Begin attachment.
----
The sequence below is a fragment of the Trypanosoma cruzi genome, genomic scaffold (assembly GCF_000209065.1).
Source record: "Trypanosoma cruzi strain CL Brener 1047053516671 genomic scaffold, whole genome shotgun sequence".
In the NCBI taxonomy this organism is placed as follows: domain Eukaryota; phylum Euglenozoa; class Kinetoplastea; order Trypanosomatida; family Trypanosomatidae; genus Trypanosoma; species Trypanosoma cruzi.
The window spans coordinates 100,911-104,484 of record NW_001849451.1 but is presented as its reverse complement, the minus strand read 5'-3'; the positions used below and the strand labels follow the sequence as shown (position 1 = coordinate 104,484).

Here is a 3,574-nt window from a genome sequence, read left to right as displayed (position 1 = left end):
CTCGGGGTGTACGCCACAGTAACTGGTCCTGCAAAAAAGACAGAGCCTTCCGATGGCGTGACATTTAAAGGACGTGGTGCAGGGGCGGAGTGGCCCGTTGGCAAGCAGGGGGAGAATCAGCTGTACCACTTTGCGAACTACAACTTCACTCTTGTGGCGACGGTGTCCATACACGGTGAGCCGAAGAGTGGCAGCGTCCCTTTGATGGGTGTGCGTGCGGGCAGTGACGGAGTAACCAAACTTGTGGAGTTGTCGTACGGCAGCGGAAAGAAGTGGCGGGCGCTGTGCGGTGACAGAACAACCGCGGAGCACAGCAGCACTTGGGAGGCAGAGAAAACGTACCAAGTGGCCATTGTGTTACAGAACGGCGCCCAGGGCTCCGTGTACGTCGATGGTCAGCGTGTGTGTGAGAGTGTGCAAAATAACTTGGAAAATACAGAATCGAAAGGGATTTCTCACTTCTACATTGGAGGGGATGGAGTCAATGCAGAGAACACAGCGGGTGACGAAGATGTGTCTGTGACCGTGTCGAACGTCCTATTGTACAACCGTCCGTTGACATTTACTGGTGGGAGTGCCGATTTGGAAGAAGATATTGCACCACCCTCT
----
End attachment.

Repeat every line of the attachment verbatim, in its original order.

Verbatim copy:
The sequence below is a fragment of the Trypanosoma cruzi genome, genomic scaffold (assembly GCF_000209065.1).
Source record: "Trypanosoma cruzi strain CL Brener 1047053516671 genomic scaffold, whole genome shotgun sequence".
In the NCBI taxonomy this organism is placed as follows: domain Eukaryota; phylum Euglenozoa; class Kinetoplastea; order Trypanosomatida; family Trypanosomatidae; genus Trypanosoma; species Trypanosoma cruzi.
The window spans coordinates 100,911-104,484 of record NW_001849451.1 but is presented as its reverse complement, the minus strand read 5'-3'; the positions used below and the strand labels follow the sequence as shown (position 1 = coordinate 104,484).

Here is a 3,574-nt window from a genome sequence, read left to right as displayed (position 1 = left end):
CTCGGGGTGTACGCCACAGTAACTGGTCCTGCAAAAAAGACAGAGCCTTCCGATGGCGTGACATTTAAAGGACGTGGTGCAGGGGCGGAGTGGCCCGTTGGCAAGCAGGGGGAGAATCAGCTGTACCACTTTGCGAACTACAACTTCACTCTTGTGGCGACGGTGTCCATACACGGTGAGCCGAAGAGTGGCAGCGTCCCTTTGATGGGTGTGCGTGCGGGCAGTGACGGAGTAACCAAACTTGTGGAGTTGTCGTACGGCAGCGGAAAGAAGTGGCGGGCGCTGTGCGGTGACAGAACAACCGCGGAGCACAGCAGCACTTGGGAGGCAGAGAAAACGTACCAAGTGGCCATTGTGTTACAGAACGGCGCCCAGGGCTCCGTGTACGTCGATGGTCAGCGTGTGTGTGAGAGTGTGCAAAATAACTTGGAAAATACAGAATCGAAAGGGATTTCTCACTTCTACATTGGAGGGGATGGAGTCAATGCAGAGAACACAGCGGGTGACGAAGATGTGTCTGTGACCGTGTCGAACGTCCTATTGTACAACCGTCCGTTGACATTTACTGGTGGGAGTGCCGATTTGGAAGAAGATATTGCACCACCCTCT